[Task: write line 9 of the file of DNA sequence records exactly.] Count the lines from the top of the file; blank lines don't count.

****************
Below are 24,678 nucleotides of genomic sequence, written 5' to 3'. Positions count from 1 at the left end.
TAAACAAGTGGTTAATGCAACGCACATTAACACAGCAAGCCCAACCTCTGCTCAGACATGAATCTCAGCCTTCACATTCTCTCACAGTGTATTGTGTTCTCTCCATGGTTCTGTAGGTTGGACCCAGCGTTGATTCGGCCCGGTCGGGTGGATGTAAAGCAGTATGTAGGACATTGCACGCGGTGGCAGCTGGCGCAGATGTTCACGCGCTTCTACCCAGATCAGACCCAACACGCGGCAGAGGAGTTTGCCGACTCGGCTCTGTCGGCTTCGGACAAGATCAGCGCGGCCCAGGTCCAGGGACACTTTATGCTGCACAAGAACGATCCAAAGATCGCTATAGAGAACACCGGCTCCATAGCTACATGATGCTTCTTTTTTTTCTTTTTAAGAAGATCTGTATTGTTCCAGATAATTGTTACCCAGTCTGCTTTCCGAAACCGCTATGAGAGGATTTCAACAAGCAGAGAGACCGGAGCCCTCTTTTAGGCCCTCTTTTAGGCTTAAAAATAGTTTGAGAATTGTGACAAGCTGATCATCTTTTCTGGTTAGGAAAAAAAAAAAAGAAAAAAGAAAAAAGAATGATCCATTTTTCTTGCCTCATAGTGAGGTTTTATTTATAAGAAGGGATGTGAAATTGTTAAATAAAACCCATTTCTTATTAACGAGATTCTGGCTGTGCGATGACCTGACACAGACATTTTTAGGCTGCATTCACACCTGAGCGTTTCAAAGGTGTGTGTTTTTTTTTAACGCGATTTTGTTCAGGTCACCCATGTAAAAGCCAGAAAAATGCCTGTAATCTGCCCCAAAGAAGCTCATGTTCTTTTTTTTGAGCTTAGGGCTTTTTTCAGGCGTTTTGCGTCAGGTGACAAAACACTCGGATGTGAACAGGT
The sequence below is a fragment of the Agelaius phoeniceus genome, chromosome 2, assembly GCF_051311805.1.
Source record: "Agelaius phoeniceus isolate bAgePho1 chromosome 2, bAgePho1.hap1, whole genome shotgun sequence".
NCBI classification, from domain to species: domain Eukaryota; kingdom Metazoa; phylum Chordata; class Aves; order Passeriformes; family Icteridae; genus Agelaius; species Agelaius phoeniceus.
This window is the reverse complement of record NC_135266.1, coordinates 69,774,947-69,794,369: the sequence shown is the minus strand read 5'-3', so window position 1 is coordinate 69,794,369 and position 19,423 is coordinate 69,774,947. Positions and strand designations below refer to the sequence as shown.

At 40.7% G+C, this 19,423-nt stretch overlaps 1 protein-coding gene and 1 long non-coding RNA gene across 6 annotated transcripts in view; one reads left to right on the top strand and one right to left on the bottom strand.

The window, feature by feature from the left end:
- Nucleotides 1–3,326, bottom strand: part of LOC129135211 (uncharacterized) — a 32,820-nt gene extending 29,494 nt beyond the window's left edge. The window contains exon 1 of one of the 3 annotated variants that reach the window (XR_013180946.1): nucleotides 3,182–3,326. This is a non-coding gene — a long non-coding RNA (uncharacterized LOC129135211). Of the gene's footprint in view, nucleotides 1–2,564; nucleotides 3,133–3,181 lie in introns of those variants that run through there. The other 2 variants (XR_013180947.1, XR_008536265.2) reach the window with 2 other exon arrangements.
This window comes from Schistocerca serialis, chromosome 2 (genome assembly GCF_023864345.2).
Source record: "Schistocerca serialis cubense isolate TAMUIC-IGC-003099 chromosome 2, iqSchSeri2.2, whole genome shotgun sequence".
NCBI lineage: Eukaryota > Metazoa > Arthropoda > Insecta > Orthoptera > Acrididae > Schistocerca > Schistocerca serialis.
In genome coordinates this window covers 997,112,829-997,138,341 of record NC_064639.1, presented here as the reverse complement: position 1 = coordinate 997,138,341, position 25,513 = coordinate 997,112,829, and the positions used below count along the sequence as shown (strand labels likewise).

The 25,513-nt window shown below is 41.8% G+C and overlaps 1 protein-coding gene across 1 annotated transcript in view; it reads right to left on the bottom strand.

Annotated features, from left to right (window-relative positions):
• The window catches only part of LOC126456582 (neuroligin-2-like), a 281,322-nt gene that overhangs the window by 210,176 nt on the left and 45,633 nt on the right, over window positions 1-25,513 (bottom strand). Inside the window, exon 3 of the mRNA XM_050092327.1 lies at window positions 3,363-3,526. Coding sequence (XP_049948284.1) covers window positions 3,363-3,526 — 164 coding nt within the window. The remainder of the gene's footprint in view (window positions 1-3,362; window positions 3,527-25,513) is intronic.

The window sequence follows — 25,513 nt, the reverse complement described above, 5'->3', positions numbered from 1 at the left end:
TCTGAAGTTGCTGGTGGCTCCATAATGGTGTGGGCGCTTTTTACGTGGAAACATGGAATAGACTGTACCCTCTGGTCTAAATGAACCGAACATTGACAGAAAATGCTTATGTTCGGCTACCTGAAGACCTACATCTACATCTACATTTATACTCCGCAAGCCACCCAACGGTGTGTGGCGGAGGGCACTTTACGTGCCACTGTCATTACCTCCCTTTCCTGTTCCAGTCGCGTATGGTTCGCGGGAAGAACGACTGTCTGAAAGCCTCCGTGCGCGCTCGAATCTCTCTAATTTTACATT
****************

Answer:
- Nucleotides 1–3,326, bottom strand: part of LOC129135211 (uncharacterized) — a 32,820-nt gene extending 29,494 nt beyond the window's left edge. The window contains exon 1 of one of the 3 annotated variants that reach the window (XR_013180946.1): nucleotides 3,182–3,326. This is a non-coding gene — a long non-coding RNA (uncharacterized LOC129135211). Of the gene's footprint in view, nucleotides 1–2,564; nucleotides 3,133–3,181 lie in introns of those variants that run through there. The other 2 variants (XR_013180947.1, XR_008536265.2) reach the window with 2 other exon arrangements.